Anyway! The logistical problems of the Crucible aside, and again not counting anything involving the game’s ending because that’s just its own galaxy of putrescence, what really makes this thing a problem is that it weakens the overall plot of Mass Effect 3 and the game’s ultimate goal focus. It basically makes it into the weakest possible version of the cliched RPG formula of uncovering the secrets of the ancients in order to save the world.
I mean, think about it. How is the Crucible’s plans, utility, and existence any different from some generic fantasy RPG’s magical sword or other artifact that happens to be the sole key to defeating the game’s villain, and is housed in some ancient ruins created by some generic advanced ancient society that’s probably just outright called “The Ancients?” If the majority of a game’s plot focus is “gather the resources needed to fully construct and use the Crucible,” is that really any different from having a game where the majority of a game’s plot focus is “gather the resources needed to fully empower the Sword of Mana?” Whether it’s a mystical sword or a super advanced off switch, you’re still making the nigh-entirety of your game about running around to fix up some convenient magical plot device** that just happens to have been left to the game’s heroes to save the universe with, rather than come up with their own means to do so.
That’s not to say that making your game’s goals revolve around collecting magical crystals or unlocking seals on a magical sword can’t be done reasonably well. It can, and it usually is. Unfortunately, the Crucible represents the worst possible scenario in terms of this kind of plot. Because, you see, the Crucible is not the means by which the characters of the game are allowed the chance to fight back, it’s the entirety of their hopes. Everything is pinned on the idea that this lazy, magical plot device will just solve all the problems in a single go!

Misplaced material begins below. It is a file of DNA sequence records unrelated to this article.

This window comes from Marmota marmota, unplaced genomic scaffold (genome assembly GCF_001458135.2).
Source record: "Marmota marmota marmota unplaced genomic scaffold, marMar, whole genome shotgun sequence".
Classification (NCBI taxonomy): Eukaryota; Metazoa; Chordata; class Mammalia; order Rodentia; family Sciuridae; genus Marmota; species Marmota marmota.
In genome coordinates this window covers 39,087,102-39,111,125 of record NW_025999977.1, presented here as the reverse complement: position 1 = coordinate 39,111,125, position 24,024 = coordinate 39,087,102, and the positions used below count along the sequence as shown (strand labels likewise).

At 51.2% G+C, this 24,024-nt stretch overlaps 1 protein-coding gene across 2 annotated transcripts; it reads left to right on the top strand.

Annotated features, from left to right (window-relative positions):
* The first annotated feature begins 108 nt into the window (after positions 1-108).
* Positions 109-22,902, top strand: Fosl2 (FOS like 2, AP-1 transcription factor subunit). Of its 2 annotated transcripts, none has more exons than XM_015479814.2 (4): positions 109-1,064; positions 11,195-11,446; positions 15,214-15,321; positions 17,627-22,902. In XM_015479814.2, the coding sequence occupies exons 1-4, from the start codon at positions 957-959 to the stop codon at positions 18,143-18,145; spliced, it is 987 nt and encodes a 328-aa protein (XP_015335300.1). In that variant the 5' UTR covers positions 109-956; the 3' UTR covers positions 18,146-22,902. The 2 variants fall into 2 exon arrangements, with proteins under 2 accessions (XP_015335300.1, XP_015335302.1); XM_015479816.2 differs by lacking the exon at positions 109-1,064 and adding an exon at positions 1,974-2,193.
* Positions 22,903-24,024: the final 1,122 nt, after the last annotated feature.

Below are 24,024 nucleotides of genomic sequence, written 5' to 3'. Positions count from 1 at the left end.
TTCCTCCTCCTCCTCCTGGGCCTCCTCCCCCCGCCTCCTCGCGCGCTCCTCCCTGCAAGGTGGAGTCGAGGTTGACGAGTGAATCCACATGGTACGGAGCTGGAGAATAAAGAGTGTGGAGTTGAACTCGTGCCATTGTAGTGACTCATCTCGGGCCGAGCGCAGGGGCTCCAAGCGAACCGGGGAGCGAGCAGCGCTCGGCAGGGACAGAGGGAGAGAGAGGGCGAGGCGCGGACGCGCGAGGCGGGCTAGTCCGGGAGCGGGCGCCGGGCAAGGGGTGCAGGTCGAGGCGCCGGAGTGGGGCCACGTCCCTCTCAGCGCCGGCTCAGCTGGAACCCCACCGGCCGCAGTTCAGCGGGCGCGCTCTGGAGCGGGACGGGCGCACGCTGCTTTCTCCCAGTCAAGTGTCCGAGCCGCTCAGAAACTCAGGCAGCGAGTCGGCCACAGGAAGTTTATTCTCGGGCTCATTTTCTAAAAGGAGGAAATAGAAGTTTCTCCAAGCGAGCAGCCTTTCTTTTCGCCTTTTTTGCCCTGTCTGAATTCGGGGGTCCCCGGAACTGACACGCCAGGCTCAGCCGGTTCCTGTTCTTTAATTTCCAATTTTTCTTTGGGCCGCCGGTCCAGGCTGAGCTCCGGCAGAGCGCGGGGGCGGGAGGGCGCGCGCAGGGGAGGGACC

You take, say, The Legend of Zelda: Majora’s Mask, by contrast. The ultimate plot goal of that game is similar--you seek out each of the ancient 4 giants of Termina to save the land from the moon crashing down onto it. Alright, so, seeking out the means to make an ancient, convenient and lazy plot device (the giants) save the day; seems like the Crucible so far. But the giants’ contribution is not the end-all, be-all of everything! Once they have halted the moon’s descent, it’s still up to Link to face off against Majora’s Mask by himself--the ultimate victory of good over evil, the triumph of the story, must still be won by the actual hero of the story, by his own hand, utilizing his own skills and resources. But the Crucible, it’s just the end of the conflict, the sweeping magical plot device that solves all problems once it’s up and running. Sure, Shepard must, in the ending, face off against The Illusive Man and personally get the Crucible started, so you could say that’s like Link handling Majora’s Mask himself...but ultimately, Shepard’s final contribution is still just to ensure that this lazy inexplicable kill switch gets flipped on. It’s just one last moment of empowering a poor plot device to do everything in the hero’s place. In the end, you feel that Link has accomplished something incredible by his own merits. But even if ME3 had had a good ending that actually made any goddamn sense at all, it’d still be a case of Shepard and all of galactic civilization relying on some piece of technology left to them by someone else to do everything for them, instead of having a story where they were all forced to come together and overcome their obstacles by their own merits.
Gee, galactic civilization relying on some piece of technology left to them by someone else rather than advance by their own efforts...that sure does sound familiar. Oh, right, that’s the trap that the Reapers laid for them to begin with! Advancement before a society has earned it and thus proven ready for it is a huge theme of the Mass Effect series, seen in both the way the Reapers entrap each civilization cycle, and the history and current state of the Krogan species. So the Crucible plot device isn’t just the worst version of a cliche, it’s also in direct contrast to major ideals of the Mass Effect series itself!